Easy Vegan Mayo Recipe (Actually Healthy + 2 Ways!)

GFGluten Free

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Forget store-bought, make your own Vegan Mayo using this easy recipe! It’s Oil-Free, Healthy, and has both Nut-Free and Soy-Free Options.

What’s that, you say? Vegan Mayo that’s Oil-Free, actually tastes like Mayonnaise, and has both a Nut-Free and a Soy-Free option?

Yeah, you heard me right 😉

ingredients for Vegan Mayo on wood cutting board

I’m all about celebrating the flavors of whole plant foods, but sometimes you just need a little mayo in your life, ya know? And when I want Mayo, I want the almost-real-deal.  Taste, texture, and color! There I chose each ingredient in this recipe very carefully…

  • Cashews OR Tofu: some people are Nut-Free, while other avoid Soy. Therefore, I created TWO recipes using either Cashews or Tofu! I’ll share notes below on each variety, so you can decide which one you’d like to make for yourself.
  • Lemon Juice AND Vinegar: traditional Mayo has some acidity to it, so we need to include some in our recipe as well! The Mayo tasted too Lemony when I used all Lemon Juice, so I did a 50-50 split with Distilled White Vinegar to even it out.
  • Nutritional Yeast: gives a nice “dairy-esque” flavor to the Mayo, as well as more depth of flavor! A little goes a long way.
  • Dijon Mustard: again, this contributes to the “tang” that is classic to Mayo. You only need a bit, but it makes a dramatic difference!

overhead shot of glass jars of tofu and cashew mayonnaise

Each recipe has the same basic ingredients, though there are a few slight adjustments. Mayonnaise normally has a subtle sweetness to it — I found that the Cashew Mayo still had this sweetness (from the Cashews), but the Tofu Mayo did not. So we need to add a bit of sugar to the Tofu Mayo! Tofu itself also holds a lot more liquid than Cashews, so we actually need to drain and dry it a bit to get that thick and fluffy consistency that we’re looking for.

Don’t worry friends, it’ll all be in the recipe notes. Now, on to texture and color! I compared both of my homemade Mayos with a store-bought Vegan Mayonnaise, for reference.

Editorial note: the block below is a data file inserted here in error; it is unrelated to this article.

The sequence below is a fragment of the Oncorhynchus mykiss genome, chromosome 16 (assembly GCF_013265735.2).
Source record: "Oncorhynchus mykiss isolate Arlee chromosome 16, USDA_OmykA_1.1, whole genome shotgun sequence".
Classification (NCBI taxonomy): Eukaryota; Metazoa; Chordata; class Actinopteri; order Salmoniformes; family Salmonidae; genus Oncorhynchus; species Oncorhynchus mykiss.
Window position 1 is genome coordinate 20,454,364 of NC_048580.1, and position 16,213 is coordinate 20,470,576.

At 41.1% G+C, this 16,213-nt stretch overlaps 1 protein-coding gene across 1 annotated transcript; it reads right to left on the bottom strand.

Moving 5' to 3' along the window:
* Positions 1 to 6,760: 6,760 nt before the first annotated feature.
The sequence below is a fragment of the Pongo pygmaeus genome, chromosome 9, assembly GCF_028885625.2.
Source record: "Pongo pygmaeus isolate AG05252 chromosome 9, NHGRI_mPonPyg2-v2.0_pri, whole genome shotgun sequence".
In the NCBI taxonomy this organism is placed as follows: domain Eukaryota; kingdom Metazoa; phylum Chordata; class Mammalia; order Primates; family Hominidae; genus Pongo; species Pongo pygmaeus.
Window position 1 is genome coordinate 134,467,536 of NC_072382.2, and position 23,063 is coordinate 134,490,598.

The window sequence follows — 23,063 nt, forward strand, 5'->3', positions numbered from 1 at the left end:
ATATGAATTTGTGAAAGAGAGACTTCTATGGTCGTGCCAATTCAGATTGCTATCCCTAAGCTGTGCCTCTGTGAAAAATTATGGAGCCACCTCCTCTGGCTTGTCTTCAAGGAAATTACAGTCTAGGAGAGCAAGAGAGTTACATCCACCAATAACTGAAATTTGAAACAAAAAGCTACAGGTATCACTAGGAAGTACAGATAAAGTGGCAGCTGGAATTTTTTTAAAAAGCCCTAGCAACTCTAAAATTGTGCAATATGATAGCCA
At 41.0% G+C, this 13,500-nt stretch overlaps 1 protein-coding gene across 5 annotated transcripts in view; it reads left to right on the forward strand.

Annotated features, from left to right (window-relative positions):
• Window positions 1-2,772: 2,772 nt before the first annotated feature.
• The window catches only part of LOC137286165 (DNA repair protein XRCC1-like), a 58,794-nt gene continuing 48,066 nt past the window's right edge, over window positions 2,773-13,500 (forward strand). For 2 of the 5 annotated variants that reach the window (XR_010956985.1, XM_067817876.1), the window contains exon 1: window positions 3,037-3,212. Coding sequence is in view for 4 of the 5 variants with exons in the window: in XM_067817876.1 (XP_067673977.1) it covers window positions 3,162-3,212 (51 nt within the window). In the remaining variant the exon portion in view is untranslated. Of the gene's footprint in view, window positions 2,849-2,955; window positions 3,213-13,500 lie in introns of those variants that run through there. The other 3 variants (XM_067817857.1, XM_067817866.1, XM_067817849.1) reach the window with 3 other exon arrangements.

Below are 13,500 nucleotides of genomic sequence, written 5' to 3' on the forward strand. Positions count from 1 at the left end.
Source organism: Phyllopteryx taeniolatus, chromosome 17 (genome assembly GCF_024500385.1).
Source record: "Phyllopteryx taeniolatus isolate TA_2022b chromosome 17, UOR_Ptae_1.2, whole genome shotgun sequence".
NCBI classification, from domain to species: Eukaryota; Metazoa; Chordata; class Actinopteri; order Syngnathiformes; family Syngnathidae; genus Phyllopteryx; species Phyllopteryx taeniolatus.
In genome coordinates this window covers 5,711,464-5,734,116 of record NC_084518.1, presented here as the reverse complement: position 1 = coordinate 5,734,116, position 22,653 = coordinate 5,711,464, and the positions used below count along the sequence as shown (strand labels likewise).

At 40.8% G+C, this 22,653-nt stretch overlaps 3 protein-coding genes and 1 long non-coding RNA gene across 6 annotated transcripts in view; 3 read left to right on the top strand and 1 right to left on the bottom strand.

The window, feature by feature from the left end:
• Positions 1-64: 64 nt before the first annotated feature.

spoons of tofu, store-bought, and cashew mayo

You’ll notice that the Tofu Mayo (left), appears a little more yellow than the store-bought Mayo (center), while the Cashew Mayo (right) appears a touch more yellow-gray. In terms of consistency, I found that the Tofu Mayo was initially more runny than the store-bought Mayonnaise, but it thickened up in the fridge overnight. The Cashew Mayo was as thick as the store-bought Mayo straight off the bat, but also thickened in the fridge. So if you’re planning to use it over time, I would suggest adding a little more water to it!

The Cashew Mayo also appears to be slightly less smooth than the other two types of Vegan Mayo, but I did not notice a difference when actually using it in recipes. That being said, you’ll definitely need a high-speed blender to make the Cashew variety.

piece of bread with 3 mayo streaks on it

Now, let’s look at spreadability! I found that all three varieties spread very well over a slice of bread. As you can see, the Tofu (left) and Store-bought (center) seem to be the most similar. However, I still found the Cashew Mayo (right) to spread quite nicely. As I mentioned earlier, you can also add a little bit more water to the recipe to get a smoother consistency.

So, what’s the deal? Is one variety of Vegan Mayo actually better than the other?

I think this is a hard one! Obviously, you may need to make one version of Vegan Mayo vs. another due to dietary restrictions, but I would say I personally prefer the Cashew Mayo over the Tofu Mayo, just slightly. Both of them taste pretty darn close to actual Mayo, but the Tofu Mayo does have a subtle “soy” flavor to it. I found that the Cashew Mayo had a much more neutral flavor, and tasted more like actual Mayonnaise.

That being said, the Tofu Mayo is still a great option and is much more budget-friendly! Not only is Tofu less expensive than Cashews, but you don’t need to have a powerful blender to make it.

glass jars of tofu and cashew mayo on wood cutting board

At the end of the day, both of these Vegan Mayos taste awesome! Traditional Mayonnaise is made with Egg Yolks and a Neutral Oil…I personally try to avoid both of those things. I was so happy when I was able to recreate the exact same Mayo consistency and flavor, but using whole food ingredients. Not only are these Mayos tasty, but it’s also pretty darn good for you too.